Three times in Genesis 1-11 alone we find this principle to be true: Schism is not something which invites God’s judgment, but is God’s judgment! Later, God will divide up the unfaithful Hebrew people in the wilderness,, allowing most to die – even Moses – rather than enter the Promised Land. And again, later, the scattering of Israel because of their idolatry, sending them into exile. God, in His sovereignty, used even pagan nations like Babylon or Assyria to bring about schism upon His people as a means of judgment. Listen again to what God has to say to the House of Israel, those with whom He has made covenant:
“O house of Israel, can I not do with you as this potter has done? declares the Lord. Behold, like the clay in the potter’s hand, so are you in my hand, O house of Israel. 7 If at any time I declare concerning a nation or a kingdom, that I will pluck up and break down and destroy it, 8 and if that nation, concerning which I have spoken, turns from its evil, I will relent of the disaster that I intended to do to it. 9 And if at any time I declare concerning a nation or a kingdom that I will build and plant it, 10 and if it does evil in my sight, not listening to my voice, then I will relent of the good that I had intended to do to it. 11 Now, therefore, say to the men of Judah and the inhabitants of Jerusalem: ‘Thus says the Lord, Behold, I am shaping disaster against you and devising a plan against you. Return, every one from his evil way, and amend your ways and your deeds.’ (Jeremiah 18).
The point here is not to say the Church and Israel are one and the same. It is to say that we fooling ourselves if we think that the current fracturing of our church is somehow taking God by surprise or is something we can stop if we would just pray for unity without an equal if not greater call for repentance. God was clear to Jeremiah, as but one example, that those who are praying for peace have missed the point completely, and are the false prophets in the land. He warns against those “who trust in these deceptive words: ‘This is the temple of the Lord, the temple of the Lord, the temple of the Lord.'” (Jer. 7:4). If God would not spare His holy Temple who are we to think God would spare the United Methodist Church? Those who would say we must not allow schism for this will hurt God’s witness in the world I have to ask: Have you seen what God allowed to happen to His witness with Israel? With the Temple? God seems to care less about what the pagan world thinks of our institutional church unity than we do, particularly when that unity comes at the expense of our fidelity to Him.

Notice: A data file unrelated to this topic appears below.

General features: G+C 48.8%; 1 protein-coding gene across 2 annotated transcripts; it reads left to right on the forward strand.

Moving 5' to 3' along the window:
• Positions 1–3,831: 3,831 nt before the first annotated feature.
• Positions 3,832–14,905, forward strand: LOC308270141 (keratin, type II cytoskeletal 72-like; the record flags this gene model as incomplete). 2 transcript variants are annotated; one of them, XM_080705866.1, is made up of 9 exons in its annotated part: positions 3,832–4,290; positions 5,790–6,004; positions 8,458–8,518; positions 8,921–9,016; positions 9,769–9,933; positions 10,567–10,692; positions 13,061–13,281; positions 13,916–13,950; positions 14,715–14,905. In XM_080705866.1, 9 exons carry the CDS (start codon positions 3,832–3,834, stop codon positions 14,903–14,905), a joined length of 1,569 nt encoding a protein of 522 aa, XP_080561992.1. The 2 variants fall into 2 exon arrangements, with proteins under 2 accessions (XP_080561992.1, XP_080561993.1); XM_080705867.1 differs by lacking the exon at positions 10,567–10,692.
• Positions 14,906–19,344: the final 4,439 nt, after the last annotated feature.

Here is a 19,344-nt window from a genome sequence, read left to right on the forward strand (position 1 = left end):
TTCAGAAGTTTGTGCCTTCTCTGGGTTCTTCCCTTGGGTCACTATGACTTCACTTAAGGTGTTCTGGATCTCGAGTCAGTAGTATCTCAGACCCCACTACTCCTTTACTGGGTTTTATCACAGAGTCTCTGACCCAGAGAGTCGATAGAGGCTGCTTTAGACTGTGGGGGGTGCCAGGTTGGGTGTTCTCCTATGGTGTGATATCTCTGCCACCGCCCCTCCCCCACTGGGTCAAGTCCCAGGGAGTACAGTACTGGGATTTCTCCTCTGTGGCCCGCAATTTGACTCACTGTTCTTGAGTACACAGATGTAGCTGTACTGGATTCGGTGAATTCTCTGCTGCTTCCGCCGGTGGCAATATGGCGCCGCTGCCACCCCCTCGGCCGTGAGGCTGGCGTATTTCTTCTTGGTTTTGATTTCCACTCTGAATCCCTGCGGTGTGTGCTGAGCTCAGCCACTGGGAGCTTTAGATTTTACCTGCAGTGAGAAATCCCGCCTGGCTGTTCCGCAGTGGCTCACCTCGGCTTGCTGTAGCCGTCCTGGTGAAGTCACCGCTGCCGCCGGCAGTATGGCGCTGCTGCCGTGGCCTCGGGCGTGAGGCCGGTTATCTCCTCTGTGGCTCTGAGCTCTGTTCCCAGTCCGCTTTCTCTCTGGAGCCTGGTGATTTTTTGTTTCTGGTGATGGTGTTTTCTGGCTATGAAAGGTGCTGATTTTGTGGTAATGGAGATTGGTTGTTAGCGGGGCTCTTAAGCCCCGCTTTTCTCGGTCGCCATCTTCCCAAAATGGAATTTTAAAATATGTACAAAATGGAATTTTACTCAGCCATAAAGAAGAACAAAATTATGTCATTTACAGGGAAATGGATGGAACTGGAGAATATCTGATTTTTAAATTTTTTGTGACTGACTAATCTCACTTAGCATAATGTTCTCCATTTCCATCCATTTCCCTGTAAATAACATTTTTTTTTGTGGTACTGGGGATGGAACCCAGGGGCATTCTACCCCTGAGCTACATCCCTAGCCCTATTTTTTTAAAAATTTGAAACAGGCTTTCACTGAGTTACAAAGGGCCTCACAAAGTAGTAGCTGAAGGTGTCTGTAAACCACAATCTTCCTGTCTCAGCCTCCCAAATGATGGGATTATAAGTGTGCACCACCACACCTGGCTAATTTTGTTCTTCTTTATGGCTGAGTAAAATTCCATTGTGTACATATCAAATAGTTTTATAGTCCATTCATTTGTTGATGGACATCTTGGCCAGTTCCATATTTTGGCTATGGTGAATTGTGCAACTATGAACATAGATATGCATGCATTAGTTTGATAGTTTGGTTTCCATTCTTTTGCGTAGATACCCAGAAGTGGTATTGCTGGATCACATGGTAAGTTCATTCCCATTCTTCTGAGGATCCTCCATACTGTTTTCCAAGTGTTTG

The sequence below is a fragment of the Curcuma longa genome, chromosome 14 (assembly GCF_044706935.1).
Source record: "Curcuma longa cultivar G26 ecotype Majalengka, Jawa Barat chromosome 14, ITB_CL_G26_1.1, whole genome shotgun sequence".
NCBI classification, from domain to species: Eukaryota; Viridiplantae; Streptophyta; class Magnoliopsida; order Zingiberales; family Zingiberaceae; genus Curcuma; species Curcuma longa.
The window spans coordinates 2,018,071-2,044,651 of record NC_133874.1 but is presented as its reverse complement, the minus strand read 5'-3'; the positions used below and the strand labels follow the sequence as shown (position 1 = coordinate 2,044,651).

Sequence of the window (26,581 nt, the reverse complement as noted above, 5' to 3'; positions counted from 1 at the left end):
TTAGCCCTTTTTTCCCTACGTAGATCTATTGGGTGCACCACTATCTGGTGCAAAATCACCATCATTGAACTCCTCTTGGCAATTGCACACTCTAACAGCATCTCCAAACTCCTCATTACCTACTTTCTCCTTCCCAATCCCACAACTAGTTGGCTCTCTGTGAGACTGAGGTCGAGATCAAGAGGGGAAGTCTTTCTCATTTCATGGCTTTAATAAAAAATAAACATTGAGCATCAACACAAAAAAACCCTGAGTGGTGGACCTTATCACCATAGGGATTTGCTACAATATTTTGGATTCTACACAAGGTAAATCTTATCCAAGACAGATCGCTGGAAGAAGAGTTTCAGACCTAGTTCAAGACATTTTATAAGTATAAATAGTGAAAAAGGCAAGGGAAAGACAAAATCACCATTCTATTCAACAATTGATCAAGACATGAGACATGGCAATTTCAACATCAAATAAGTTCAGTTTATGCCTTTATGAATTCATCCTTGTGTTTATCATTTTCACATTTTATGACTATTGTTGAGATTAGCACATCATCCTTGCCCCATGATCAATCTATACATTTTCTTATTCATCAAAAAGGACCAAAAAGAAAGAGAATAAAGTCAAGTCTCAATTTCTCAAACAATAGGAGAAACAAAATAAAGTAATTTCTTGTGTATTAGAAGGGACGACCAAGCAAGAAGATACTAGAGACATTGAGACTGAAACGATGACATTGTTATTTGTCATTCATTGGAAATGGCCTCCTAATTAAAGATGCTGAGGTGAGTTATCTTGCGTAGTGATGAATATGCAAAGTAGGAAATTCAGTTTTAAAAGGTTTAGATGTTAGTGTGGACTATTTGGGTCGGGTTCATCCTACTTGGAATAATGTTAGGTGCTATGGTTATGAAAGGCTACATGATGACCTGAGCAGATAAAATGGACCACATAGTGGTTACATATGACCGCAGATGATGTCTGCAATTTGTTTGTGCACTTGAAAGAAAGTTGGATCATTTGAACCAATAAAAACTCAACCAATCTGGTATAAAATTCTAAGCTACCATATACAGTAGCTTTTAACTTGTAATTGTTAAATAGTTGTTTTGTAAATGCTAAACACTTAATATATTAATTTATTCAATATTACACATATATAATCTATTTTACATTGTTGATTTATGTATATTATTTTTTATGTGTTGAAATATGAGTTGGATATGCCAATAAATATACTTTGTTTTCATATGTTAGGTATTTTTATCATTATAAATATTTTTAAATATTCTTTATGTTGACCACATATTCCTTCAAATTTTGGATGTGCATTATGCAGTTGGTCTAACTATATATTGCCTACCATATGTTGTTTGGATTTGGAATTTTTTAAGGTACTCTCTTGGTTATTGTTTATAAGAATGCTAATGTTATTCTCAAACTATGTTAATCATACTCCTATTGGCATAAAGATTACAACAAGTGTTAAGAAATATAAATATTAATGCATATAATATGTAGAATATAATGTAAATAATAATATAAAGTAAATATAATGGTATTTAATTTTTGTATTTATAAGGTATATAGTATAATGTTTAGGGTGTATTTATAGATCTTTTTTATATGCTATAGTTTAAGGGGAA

We have not even considered here the words of Jesus, who said he came not to bring peace on earth but division (Luke 12:51). Of course, these words come in the context of judgment and an exhortation for his hearers to interpret the times. Are we interpreting the times? Or have we so watered-down the sovereignty and judgment of God that we think that this talk of schism has come to Him as a surprise and He is somewhere distant, wringing His hands in hopes that we get this thing figured out so as to protect His witness?
The work of God in the universe rests upon our ability to maintain our cross and flame logo and pension funds? God, make us humble!
“For it is time for judgment to begin in the household of God,” Saint Peter writes (1 Peter 4:17). What might this judgment look like if it is not what we are already seeing? Our current talk of schism is not something which might invite God’s judgment of us, but is God’s judgment upon us. Our only response to judgment is to admit we have lost our way and repent. The only course of action for a people who are witnessing fracture in God’s House is to acknowledge that this is judgment, not politics, and our only course of action is to allow our hearts to grow even harder or to repent and cry out to God for mercy.
Perhaps if we do this He will relent. Perhaps not. But whether we find ourselves united or in exile, above all else, may we be found once again faithful.